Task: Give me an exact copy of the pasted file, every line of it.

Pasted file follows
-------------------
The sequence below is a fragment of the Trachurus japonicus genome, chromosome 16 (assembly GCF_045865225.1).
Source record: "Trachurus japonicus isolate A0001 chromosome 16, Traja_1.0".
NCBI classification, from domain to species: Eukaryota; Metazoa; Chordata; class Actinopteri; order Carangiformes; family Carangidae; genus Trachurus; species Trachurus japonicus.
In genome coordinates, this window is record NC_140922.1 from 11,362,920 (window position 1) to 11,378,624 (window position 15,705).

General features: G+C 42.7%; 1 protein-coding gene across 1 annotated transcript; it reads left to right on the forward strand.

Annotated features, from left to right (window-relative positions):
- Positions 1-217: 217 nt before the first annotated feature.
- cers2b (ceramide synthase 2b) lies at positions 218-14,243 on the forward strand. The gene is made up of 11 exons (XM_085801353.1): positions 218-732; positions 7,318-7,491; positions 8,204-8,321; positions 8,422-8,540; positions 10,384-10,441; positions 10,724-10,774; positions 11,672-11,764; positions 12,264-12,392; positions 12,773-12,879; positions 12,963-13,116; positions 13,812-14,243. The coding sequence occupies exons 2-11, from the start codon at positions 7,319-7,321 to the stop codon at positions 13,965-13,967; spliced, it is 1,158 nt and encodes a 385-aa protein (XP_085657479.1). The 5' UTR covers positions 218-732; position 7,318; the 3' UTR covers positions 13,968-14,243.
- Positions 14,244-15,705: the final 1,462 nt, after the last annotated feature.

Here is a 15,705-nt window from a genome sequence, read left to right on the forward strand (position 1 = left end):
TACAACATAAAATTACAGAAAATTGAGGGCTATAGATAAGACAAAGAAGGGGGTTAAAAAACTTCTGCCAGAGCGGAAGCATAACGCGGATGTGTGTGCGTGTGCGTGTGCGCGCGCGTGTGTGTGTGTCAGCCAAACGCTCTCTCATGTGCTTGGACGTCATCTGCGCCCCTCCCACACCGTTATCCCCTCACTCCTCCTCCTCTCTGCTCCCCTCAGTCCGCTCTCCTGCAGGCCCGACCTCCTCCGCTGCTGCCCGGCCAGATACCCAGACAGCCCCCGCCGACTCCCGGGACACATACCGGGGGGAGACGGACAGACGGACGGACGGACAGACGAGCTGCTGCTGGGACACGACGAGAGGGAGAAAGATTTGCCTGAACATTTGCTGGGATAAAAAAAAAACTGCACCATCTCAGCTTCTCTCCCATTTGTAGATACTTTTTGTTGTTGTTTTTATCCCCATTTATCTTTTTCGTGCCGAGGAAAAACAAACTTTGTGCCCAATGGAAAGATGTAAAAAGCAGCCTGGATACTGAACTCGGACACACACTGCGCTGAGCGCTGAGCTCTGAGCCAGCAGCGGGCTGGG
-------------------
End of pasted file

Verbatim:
The sequence below is a fragment of the Trachurus japonicus genome, chromosome 16 (assembly GCF_045865225.1).
Source record: "Trachurus japonicus isolate A0001 chromosome 16, Traja_1.0".
NCBI classification, from domain to species: Eukaryota; Metazoa; Chordata; class Actinopteri; order Carangiformes; family Carangidae; genus Trachurus; species Trachurus japonicus.
In genome coordinates, this window is record NC_140922.1 from 11,362,920 (window position 1) to 11,378,624 (window position 15,705).

General features: G+C 42.7%; 1 protein-coding gene across 1 annotated transcript; it reads left to right on the forward strand.

Annotated features, from left to right (window-relative positions):
- Positions 1-217: 217 nt before the first annotated feature.
- cers2b (ceramide synthase 2b) lies at positions 218-14,243 on the forward strand. The gene is made up of 11 exons (XM_085801353.1): positions 218-732; positions 7,318-7,491; positions 8,204-8,321; positions 8,422-8,540; positions 10,384-10,441; positions 10,724-10,774; positions 11,672-11,764; positions 12,264-12,392; positions 12,773-12,879; positions 12,963-13,116; positions 13,812-14,243. The coding sequence occupies exons 2-11, from the start codon at positions 7,319-7,321 to the stop codon at positions 13,965-13,967; spliced, it is 1,158 nt and encodes a 385-aa protein (XP_085657479.1). The 5' UTR covers positions 218-732; position 7,318; the 3' UTR covers positions 13,968-14,243.
- Positions 14,244-15,705: the final 1,462 nt, after the last annotated feature.

Here is a 15,705-nt window from a genome sequence, read left to right on the forward strand (position 1 = left end):
TACAACATAAAATTACAGAAAATTGAGGGCTATAGATAAGACAAAGAAGGGGGTTAAAAAACTTCTGCCAGAGCGGAAGCATAACGCGGATGTGTGTGCGTGTGCGTGTGCGCGCGCGTGTGTGTGTGTCAGCCAAACGCTCTCTCATGTGCTTGGACGTCATCTGCGCCCCTCCCACACCGTTATCCCCTCACTCCTCCTCCTCTCTGCTCCCCTCAGTCCGCTCTCCTGCAGGCCCGACCTCCTCCGCTGCTGCCCGGCCAGATACCCAGACAGCCCCCGCCGACTCCCGGGACACATACCGGGGGGAGACGGACAGACGGACGGACGGACAGACGAGCTGCTGCTGGGACACGACGAGAGGGAGAAAGATTTGCCTGAACATTTGCTGGGATAAAAAAAAAACTGCACCATCTCAGCTTCTCTCCCATTTGTAGATACTTTTTGTTGTTGTTTTTATCCCCATTTATCTTTTTCGTGCCGAGGAAAAACAAACTTTGTGCCCAATGGAAAGATGTAAAAAGCAGCCTGGATACTGAACTCGGACACACACTGCGCTGAGCGCTGAGCTCTGAGCCAGCAGCGGGCTGGG